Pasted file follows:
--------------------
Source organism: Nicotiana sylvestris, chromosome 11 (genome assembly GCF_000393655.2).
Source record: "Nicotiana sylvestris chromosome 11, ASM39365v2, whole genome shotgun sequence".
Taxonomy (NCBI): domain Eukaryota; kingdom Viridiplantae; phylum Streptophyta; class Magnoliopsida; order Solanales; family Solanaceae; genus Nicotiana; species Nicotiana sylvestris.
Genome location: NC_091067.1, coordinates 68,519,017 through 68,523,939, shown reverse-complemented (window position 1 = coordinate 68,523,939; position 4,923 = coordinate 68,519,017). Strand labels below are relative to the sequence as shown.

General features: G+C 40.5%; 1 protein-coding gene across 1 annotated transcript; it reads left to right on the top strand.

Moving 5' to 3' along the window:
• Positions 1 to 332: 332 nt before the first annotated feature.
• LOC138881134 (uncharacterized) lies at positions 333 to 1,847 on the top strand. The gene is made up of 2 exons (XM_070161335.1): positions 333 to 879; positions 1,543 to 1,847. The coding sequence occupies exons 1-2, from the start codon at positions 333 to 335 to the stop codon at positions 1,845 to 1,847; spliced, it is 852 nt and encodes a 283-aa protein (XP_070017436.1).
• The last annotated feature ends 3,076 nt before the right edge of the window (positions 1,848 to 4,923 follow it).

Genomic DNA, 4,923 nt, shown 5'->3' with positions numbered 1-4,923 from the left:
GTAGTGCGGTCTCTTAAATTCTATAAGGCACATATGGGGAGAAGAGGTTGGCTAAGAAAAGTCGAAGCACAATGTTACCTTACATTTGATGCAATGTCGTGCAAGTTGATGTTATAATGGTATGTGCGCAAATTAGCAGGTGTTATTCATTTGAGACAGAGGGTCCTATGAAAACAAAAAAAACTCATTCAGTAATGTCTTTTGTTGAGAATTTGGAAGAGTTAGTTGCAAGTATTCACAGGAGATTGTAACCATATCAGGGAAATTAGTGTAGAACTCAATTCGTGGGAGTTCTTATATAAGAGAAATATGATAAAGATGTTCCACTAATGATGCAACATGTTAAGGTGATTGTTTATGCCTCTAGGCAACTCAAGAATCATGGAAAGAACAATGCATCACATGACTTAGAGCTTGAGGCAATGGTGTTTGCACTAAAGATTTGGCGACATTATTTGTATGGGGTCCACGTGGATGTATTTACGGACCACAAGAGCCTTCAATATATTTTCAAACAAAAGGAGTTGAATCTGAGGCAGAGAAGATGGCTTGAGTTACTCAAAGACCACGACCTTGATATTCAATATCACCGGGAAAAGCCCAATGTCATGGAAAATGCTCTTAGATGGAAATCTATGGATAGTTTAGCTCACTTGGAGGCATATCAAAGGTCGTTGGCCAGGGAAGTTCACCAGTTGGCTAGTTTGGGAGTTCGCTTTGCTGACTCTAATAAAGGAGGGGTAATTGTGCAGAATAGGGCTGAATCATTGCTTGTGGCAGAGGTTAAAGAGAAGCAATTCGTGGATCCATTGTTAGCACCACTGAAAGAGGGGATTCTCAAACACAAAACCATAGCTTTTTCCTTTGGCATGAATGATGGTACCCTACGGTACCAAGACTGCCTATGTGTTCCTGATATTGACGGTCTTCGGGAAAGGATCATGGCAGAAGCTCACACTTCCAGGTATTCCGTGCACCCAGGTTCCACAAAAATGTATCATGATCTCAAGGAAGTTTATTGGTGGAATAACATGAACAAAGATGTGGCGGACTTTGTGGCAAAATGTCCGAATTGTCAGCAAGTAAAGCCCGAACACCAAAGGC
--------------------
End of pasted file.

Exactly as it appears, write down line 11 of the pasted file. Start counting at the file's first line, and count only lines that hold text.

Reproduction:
GTAGTGCGGTCTCTTAAATTCTATAAGGCACATATGGGGAGAAGAGGTTGGCTAAGAAAAGTCGAAGCACAATGTTACCTTACATTTGATGCAATGTCGTGCAAGTTGATGTTATAATGGTATGTGCGCAAATTAGCAGGTGTTATTCATTTGAGACAGAGGGTCCTATGAAAACAAAAAAAACTCATTCAGTAATGTCTTTTGTTGAGAATTTGGAAGAGTTAGTTGCAAGTATTCACAGGAGATTGTAACCATATCAGGGAAATTAGTGTAGAACTCAATTCGTGGGAGTTCTTATATAAGAGAAATATGATAAAGATGTTCCACTAATGATGCAACATGTTAAGGTGATTGTTTATGCCTCTAGGCAACTCAAGAATCATGGAAAGAACAATGCATCACATGACTTAGAGCTTGAGGCAATGGTGTTTGCACTAAAGATTTGGCGACATTATTTGTATGGGGTCCACGTGGATGTATTTACGGACCACAAGAGCCTTCAATATATTTTCAAACAAAAGGAGTTGAATCTGAGGCAGAGAAGATGGCTTGAGTTACTCAAAGACCACGACCTTGATATTCAATATCACCGGGAAAAGCCCAATGTCATGGAAAATGCTCTTAGATGGAAATCTATGGATAGTTTAGCTCACTTGGAGGCATATCAAAGGTCGTTGGCCAGGGAAGTTCACCAGTTGGCTAGTTTGGGAGTTCGCTTTGCTGACTCTAATAAAGGAGGGGTAATTGTGCAGAATAGGGCTGAATCATTGCTTGTGGCAGAGGTTAAAGAGAAGCAATTCGTGGATCCATTGTTAGCACCACTGAAAGAGGGGATTCTCAAACACAAAACCATAGCTTTTTCCTTTGGCATGAATGATGGTACCCTACGGTACCAAGACTGCCTATGTGTTCCTGATATTGACGGTCTTCGGGAAAGGATCATGGCAGAAGCTCACACTTCCAGGTATTCCGTGCACCCAGGTTCCACAAAAATGTATCATGATCTCAAGGAAGTTTATTGGTGGAATAACATGAACAAAGATGTGGCGGACTTTGTGGCAAAATGTCCGAATTGTCAGCAAGTAAAGCCCGAACACCAAAGGC